To Gigabyte’s credit, the Brix never overheated, and the internal fan was consistently quiet, no matter how hard I pushed the machine. Considering the tiny size of the system and the power of its processor, that’s impressive indeed.
A small box for many pretty pennies
Intel’s NUC won me over with its small stature and oversized performance, and the Gigabyte Brix is even smaller and speedier. That makes it a clear winner, right? Not so fast.
This pint-sized powerhouse has a plus-sized price tag: The basic kit is street-priced at $510, but that doesn’t include the price of the components missing from the bare-bones build. Between memory, a copy of Windows, and a pricey mSATA SSD, you’re probably staring at a final system cost north of $800 (that’s for 8GB of memory and 240GB of storage.)
Yes, you’re paying a steep price premium for the small footprint and raw power of the GB-BXi7-4500, especially when you consider that you can build a perfectly acceptable home theater PC for under $500. The just-as-diminutive NUC kit costs nearly $200 less and offers more than enough performance for most people. Or you could spend $100 more and get Gigabyte’s own Brix Pro GB-BXi7-4770R. That mighty mite is powered by an Intel Core i7-4770R processor and features Intel’s best integrated graphics, the Iris Pro 5200. You’ll still need to supply your own storage, memory, and OS, but that system offers a much more attractive price-to-performance ratio (it’s street-priced just $100 higher).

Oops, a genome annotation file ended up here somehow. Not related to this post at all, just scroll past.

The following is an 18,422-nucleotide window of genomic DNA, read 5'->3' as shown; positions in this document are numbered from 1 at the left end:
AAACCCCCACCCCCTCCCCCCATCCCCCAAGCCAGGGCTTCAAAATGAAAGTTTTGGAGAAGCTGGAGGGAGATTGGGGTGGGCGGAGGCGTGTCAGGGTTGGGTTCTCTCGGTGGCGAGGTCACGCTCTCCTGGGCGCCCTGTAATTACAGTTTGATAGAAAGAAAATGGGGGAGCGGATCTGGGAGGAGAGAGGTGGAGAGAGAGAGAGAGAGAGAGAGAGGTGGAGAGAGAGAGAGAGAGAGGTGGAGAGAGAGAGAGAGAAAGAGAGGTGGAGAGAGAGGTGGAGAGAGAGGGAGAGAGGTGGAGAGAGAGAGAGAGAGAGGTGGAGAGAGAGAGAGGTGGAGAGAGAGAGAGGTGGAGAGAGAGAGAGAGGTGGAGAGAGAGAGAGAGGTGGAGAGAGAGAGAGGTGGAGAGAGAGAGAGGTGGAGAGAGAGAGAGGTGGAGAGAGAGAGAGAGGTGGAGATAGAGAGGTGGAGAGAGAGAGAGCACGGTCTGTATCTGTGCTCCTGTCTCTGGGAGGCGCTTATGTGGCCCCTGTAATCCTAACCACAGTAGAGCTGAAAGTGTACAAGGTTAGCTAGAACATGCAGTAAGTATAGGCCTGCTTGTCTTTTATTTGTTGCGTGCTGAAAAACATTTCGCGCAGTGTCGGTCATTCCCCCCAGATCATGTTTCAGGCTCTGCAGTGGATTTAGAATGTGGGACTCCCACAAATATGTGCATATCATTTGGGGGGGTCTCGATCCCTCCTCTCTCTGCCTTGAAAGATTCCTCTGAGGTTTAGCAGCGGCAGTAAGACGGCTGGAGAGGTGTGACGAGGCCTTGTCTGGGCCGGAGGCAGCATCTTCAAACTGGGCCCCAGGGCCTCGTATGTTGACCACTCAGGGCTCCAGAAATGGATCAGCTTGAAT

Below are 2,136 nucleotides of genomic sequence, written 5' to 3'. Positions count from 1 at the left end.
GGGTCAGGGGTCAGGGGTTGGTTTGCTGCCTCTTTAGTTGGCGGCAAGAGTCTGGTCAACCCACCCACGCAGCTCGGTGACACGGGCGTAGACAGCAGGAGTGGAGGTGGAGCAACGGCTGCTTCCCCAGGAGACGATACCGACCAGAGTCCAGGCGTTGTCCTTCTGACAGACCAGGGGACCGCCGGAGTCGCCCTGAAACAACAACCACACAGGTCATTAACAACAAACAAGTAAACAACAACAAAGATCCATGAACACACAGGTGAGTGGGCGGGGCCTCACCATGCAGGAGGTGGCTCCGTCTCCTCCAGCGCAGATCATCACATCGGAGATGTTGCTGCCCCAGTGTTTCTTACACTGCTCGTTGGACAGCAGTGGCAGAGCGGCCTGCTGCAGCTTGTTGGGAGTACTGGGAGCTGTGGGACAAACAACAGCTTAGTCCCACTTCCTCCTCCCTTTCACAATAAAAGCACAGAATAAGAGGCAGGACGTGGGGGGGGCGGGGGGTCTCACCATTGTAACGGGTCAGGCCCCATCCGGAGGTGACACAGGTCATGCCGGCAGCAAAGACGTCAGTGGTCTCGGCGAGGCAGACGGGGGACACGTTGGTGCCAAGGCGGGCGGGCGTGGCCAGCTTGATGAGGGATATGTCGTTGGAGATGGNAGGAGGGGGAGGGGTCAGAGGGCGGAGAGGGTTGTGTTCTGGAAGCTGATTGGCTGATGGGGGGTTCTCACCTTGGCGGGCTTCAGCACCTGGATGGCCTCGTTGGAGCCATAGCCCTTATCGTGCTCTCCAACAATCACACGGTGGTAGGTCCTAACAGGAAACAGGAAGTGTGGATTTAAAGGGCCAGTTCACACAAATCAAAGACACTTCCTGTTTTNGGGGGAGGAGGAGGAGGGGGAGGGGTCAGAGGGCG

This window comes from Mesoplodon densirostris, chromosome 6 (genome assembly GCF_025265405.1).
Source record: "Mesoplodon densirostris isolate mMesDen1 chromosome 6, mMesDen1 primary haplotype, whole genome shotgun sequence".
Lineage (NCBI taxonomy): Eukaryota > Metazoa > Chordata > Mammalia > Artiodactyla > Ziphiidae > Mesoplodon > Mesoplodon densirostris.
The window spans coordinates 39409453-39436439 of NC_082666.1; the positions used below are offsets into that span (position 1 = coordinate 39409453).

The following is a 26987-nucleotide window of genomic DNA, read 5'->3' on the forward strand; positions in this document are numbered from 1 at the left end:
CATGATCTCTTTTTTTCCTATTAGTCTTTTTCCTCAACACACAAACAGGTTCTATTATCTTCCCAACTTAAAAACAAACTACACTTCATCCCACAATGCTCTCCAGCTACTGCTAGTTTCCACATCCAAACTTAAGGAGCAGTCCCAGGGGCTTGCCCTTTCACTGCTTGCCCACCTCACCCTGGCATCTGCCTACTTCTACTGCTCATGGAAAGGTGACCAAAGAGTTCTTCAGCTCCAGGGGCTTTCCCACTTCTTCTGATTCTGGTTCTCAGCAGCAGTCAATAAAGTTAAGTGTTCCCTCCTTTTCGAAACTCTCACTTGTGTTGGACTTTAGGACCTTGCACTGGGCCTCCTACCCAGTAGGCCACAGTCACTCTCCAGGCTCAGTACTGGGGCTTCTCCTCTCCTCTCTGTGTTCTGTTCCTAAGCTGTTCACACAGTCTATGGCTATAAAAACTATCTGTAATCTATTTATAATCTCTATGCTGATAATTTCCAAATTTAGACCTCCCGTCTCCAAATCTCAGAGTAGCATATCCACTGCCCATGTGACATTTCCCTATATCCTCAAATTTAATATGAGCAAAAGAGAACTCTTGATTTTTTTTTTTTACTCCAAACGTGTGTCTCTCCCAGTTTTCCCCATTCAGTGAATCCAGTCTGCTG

And if you don’t need a Windows machine, there are the far-cheaper Chrome competitors popping up, like the $179 Asus Chromebox we reviewed in March.
I thoroughly enjoyed my time with the Gigabyte Brix, but between its high cost and the need both to provide and install your own memory, storage and operating system, the Brix is more of an intriguing curiosity than anything else. A wonderful, powerful curiosity, sure—but a curiosity nonetheless.